It’s 1930 in Berlin, and two frustrated journalists run a puff piece about a folksy minor musician named Käsebier. Almost overnight, the media machine hypes him into a star – there are Käsebier dolls, champagne breakfasts for Käsebier, a Käsebier theatre on Ku’damm. But what happens when the glitterati move on? Gabriele Tergit’s rollicking satire of the culture industry, first published in 1932, is available for the first time in English as Käsebier Takes Berlin (Pushkin), translated by Sophie Duvernoy. This seminal Weimar novel is ripe for rediscovery – not least as a warning about commercialisation of the media. Above all, it’s a portrait of a city. Tergit’s memorable cast of characters embody the maddening contradictions of Weimar Berlin – its sophistication and its crudeness, its dynamism and its conformity, its intoxicating idealism and its calamitous demise.
Berlin also makes an appearance in To Be a Man (Harper-Collins), a short story collection by New York novelist Nicole Krauss. The book’s title story sees a Jewish woman and her German lover walking in Grunewald, arguing about what he would have done if he’d been alive under the Nazis. History hangs thickly between them; so does gender. These 10 stories feature all kinds of (cis) men – husbands, fathers, sons, seducers, bosses – and cohere into a thoughtful investigation of the complexities of manhood. Krauss makes excellent use of the short form, adopting different perspectives to probe the limits of intimacy and the nature of power.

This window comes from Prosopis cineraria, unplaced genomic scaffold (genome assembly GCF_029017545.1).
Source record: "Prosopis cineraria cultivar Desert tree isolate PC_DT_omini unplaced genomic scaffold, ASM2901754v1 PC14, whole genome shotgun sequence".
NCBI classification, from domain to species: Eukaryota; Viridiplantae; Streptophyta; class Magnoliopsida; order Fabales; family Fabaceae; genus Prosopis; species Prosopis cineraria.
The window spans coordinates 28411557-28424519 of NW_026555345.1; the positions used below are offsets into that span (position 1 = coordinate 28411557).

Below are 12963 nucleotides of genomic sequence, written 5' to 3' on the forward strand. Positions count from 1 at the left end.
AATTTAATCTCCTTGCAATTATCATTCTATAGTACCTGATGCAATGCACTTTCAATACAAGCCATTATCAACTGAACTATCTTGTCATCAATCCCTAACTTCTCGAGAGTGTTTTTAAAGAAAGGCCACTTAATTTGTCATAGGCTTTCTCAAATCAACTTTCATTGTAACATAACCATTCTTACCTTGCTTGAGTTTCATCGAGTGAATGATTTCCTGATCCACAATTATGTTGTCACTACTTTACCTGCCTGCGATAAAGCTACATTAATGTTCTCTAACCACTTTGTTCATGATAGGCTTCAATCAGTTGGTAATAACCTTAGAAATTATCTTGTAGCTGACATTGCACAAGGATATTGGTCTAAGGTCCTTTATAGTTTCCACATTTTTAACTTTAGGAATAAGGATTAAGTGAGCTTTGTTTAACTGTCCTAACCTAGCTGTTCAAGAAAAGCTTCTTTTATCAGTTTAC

Caleb Femi’s Poor (Penguin) offers a rather different exploration of masculinity. In this stunning debut, the young London poet offers an account of growing up in North Peckham – dubbed “the estate from hell” by British newspapers. Peckham is also where William Blake saw a tree filled with angels (“bright angelic wings bespangling every bough like stars”), and there is a Blakean visionary power to Femi’s innovative, shapeshifting poems. Poor presents his verse alongside his photos of his community and the Brutalist architecture that’s shaped it.
“When everyone called me son of shadow,” he writes, “it was concrete that called me proof of light.” This work bears witness to injustice, loss and violence. But it is also rich in liveliness and love, and overflows with the world- making power of language.
For something lighter – it’s been a tough year – consider The Best of Me (Little, Brown) by David Sedaris. In this chunky new volume, the beloved American humorist presents his favourite pieces from nearly three decades of writing. Sedaris sparkles on his trademark themes of childhood, grief and family – but he also roams widely in his search for material. Whether he’s impulsively buying culottes in Japan, struggling to explain Easter in French class, or visiting a bizarro London taxidermist who shows him a forearm in a Waitrose bag, Sedaris is impossibly witty and unfailingly wise. His humour is not an escape from the world, but a way to see it clearer.